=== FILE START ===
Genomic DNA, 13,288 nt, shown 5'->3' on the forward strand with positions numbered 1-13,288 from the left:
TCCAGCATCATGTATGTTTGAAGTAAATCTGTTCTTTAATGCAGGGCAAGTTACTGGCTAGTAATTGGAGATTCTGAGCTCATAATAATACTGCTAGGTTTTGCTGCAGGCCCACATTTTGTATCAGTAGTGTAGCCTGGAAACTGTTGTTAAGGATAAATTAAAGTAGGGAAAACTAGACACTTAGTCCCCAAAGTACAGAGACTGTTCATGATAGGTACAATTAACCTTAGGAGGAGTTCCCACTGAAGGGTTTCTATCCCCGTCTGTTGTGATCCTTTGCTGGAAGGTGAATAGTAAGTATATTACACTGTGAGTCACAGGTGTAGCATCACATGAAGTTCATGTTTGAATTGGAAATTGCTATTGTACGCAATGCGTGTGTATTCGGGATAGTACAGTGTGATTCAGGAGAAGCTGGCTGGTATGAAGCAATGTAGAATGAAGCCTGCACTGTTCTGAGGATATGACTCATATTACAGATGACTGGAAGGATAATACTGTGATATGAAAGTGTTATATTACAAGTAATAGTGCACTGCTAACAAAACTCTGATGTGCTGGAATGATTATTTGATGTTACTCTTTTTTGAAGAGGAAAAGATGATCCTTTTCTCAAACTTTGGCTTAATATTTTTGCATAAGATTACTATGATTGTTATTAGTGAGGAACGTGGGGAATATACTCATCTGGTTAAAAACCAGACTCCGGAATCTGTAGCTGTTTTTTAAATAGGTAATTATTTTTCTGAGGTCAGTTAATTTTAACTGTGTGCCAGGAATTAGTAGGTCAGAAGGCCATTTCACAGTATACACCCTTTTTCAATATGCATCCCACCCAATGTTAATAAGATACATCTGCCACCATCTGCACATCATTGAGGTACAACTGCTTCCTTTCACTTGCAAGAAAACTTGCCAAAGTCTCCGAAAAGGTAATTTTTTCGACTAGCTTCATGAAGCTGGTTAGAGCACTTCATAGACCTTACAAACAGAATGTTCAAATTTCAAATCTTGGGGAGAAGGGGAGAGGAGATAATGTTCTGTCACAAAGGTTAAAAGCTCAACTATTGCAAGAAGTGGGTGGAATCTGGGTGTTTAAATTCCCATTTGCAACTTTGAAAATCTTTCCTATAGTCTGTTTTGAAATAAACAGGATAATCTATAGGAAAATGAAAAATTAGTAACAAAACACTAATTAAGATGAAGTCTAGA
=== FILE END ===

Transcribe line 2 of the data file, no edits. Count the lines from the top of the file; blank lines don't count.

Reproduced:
TCCAGCATCATGTATGTTTGAAGTAAATCTGTTCTTTAATGCAGGGCAAGTTACTGGCTAGTAATTGGAGATTCTGAGCTCATAATAATACTGCTAGGTTTTGCTGCAGGCCCACATTTTGTATCAGTAGTGTAGCCTGGAAACTGTTGTTAAGGATAAATTAAAGTAGGGAAAACTAGACACTTAGTCCCCAAAGTACAGAGACTGTTCATGATAGGTACAATTAACCTTAGGAGGAGTTCCCACTGAAGGGTTTCTATCCCCGTCTGTTGTGATCCTTTGCTGGAAGGTGAATAGTAAGTATATTACACTGTGAGTCACAGGTGTAGCATCACATGAAGTTCATGTTTGAATTGGAAATTGCTATTGTACGCAATGCGTGTGTATTCGGGATAGTACAGTGTGATTCAGGAGAAGCTGGCTGGTATGAAGCAATGTAGAATGAAGCCTGCACTGTTCTGAGGATATGACTCATATTACAGATGACTGGAAGGATAATACTGTGATATGAAAGTGTTATATTACAAGTAATAGTGCACTGCTAACAAAACTCTGATGTGCTGGAATGATTATTTGATGTTACTCTTTTTTGAAGAGGAAAAGATGATCCTTTTCTCAAACTTTGGCTTAATATTTTTGCATAAGATTACTATGATTGTTATTAGTGAGGAACGTGGGGAATATACTCATCTGGTTAAAAACCAGACTCCGGAATCTGTAGCTGTTTTTTAAATAGGTAATTATTTTTCTGAGGTCAGTTAATTTTAACTGTGTGCCAGGAATTAGTAGGTCAGAAGGCCATTTCACAGTATACACCCTTTTTCAATATGCATCCCACCCAATGTTAATAAGATACATCTGCCACCATCTGCACATCATTGAGGTACAACTGCTTCCTTTCACTTGCAAGAAAACTTGCCAAAGTCTCCGAAAAGGTAATTTTTTCGACTAGCTTCATGAAGCTGGTTAGAGCACTTCATAGACCTTACAAACAGAATGTTCAAATTTCAAATCTTGGGGAGAAGGGGAGAGGAGATAATGTTCTGTCACAAAGGTTAAAAGCTCAACTATTGCAAGAAGTGGGTGGAATCTGGGTGTTTAAATTCCCATTTGCAACTTTGAAAATCTTTCCTATAGTCTGTTTTGAAATAAACAGGATAATCTATAGGAAAATGAAAAATTAGTAACAAAACACTAATTAAGATGAAGTCTAGA